Some of you may have read how after over 400 poems in 4 different languages, I just stopped writing for almost a decade. Here’s how it went:
This will sound very much a cliche but I’ve felt more connected to poets of old than any of my friends, even since my schooldays. I started writing poems around 7th grade, but even then my topics and writing were a tad too serious for someone my age. So much so that our class teacher, who had encouraged us to write in the first place, got worried if I came from a broken home and asked me to cheer up and write something happy instead.
I had always seen suffering around me and wondered how the world could be so and why everyone was so nonchalant about all this mess and if the world could change for the better. This question had plagued me since childhood and nothing else seemed more important. Poetry was never a matter of form for me, though I did experiment with various rhyme schemes and many different styles and languages; all I wanted was to know and share how the world works.
But as they say, life is what happens while you are busy making other plans and mine took me on a very different journey through heartbreak, depression and beyond. When the dust settled, after 4 years, I had reached a very quiet place and become a totally indifferent version. It was not even a defensive pose where you withdraw in a shell, I was simply not there. I had my friends, a job that kept me busy and sufficient money, I just didn’t have words, or care much for them. And almost a decade went by thus, till I read this:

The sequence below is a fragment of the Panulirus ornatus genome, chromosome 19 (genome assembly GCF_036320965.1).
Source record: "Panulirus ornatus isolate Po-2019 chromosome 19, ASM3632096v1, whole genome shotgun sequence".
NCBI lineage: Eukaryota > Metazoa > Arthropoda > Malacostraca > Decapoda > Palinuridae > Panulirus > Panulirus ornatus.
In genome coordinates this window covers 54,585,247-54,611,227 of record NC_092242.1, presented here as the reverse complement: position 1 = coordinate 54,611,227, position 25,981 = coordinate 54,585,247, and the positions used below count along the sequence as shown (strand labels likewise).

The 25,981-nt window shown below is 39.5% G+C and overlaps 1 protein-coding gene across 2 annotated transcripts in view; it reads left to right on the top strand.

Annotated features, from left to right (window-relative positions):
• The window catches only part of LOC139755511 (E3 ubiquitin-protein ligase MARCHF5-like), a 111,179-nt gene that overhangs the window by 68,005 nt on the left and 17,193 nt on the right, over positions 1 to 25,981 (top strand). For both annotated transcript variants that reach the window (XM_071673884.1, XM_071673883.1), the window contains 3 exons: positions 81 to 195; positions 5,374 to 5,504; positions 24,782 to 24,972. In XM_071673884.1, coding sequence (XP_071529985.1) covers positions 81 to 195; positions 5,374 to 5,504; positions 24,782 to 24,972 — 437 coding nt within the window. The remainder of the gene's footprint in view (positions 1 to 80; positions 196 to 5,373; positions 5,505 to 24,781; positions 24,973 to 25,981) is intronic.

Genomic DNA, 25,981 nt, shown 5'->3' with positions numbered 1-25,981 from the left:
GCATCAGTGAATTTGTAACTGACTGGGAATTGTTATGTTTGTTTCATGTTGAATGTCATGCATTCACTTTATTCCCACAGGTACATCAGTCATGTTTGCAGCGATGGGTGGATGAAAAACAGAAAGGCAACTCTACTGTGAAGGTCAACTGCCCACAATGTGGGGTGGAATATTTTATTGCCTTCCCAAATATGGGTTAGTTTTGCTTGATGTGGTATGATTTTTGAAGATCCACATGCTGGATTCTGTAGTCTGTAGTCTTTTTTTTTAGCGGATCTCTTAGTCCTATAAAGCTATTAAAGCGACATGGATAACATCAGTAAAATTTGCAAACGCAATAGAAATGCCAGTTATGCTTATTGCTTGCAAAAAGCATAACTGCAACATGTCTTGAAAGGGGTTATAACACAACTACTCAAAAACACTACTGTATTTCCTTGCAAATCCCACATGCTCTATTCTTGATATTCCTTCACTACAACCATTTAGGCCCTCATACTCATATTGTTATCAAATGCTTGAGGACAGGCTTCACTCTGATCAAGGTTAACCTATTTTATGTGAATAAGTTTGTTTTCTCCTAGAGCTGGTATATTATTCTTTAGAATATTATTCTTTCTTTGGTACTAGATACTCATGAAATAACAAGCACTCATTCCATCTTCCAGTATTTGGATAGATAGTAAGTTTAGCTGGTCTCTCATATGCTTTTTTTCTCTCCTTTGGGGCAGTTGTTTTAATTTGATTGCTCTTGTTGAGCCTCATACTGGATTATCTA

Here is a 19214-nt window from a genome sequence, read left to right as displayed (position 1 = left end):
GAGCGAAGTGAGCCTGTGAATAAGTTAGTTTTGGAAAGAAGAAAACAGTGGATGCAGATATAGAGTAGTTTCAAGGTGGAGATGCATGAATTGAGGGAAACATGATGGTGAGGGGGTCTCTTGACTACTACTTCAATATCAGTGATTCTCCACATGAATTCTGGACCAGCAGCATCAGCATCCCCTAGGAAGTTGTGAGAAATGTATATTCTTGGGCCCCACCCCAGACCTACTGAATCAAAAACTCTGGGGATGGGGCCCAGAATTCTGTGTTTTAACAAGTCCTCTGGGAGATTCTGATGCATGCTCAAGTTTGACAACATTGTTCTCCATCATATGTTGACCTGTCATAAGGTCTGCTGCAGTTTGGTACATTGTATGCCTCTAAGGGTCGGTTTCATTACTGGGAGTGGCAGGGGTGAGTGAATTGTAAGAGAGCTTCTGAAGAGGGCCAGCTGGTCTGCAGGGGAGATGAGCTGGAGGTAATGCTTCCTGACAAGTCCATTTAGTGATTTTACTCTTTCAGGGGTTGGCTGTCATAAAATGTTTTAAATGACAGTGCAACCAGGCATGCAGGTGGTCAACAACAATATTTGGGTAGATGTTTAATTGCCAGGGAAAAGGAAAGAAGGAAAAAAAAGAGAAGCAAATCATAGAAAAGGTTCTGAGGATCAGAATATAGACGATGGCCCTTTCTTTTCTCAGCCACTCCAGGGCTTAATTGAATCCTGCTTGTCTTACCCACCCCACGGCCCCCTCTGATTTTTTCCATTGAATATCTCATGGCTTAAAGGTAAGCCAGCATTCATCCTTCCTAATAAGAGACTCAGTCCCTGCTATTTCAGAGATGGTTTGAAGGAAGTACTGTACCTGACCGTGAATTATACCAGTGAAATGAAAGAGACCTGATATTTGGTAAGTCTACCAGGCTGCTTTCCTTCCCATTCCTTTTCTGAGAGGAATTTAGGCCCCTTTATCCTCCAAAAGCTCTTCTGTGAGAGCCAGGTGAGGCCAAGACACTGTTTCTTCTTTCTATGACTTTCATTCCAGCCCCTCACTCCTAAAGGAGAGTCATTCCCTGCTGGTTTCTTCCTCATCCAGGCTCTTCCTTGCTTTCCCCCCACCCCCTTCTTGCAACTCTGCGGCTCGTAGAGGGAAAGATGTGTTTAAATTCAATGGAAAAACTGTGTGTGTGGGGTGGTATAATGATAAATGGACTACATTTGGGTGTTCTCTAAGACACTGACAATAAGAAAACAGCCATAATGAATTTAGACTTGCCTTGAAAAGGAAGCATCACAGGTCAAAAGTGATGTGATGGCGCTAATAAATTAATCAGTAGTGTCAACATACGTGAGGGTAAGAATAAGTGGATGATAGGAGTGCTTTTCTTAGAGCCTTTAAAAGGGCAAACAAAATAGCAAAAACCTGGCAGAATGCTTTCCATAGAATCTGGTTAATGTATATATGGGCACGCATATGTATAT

In an effort to get people to look
into each other’s eyes more,
and also to appease the mutes,
the government has decided
to allot each person exactly one hundred
and sixty-seven words, per day.
When the phone rings, I put it to my ear
without saying hello. In the restaurant
I point at chicken noodle soup.
I am adjusting well to the new way.
Late at night, I call my long distance lover,
proudly say I only used fifty-nine today.
I saved the rest for you.
When she doesn’t respond,
I know she’s used up all her words,
so I slowly whisper I love you
thirty-two and a third times.
After that, we just sit on the line
and listen to each other breathe.
The Quiet World
BY JEFFREY MCDANIEL
And just like that, I had made a new friend. Jeffrey McDaniel is as modern a poet as you get. He too writes about religious slavery, anarchy, broken homes and sexual frustrations – bringing the truth closer and closer home with each flaming free verse.
However, there was something simple and quietly powerful about this little love poem of sweet nothings that just shattered the age-old barriers of my ice-cold ennui and set my creative juices gushing at such speed that just a month and a half later I held another book of poems in my hands – my own!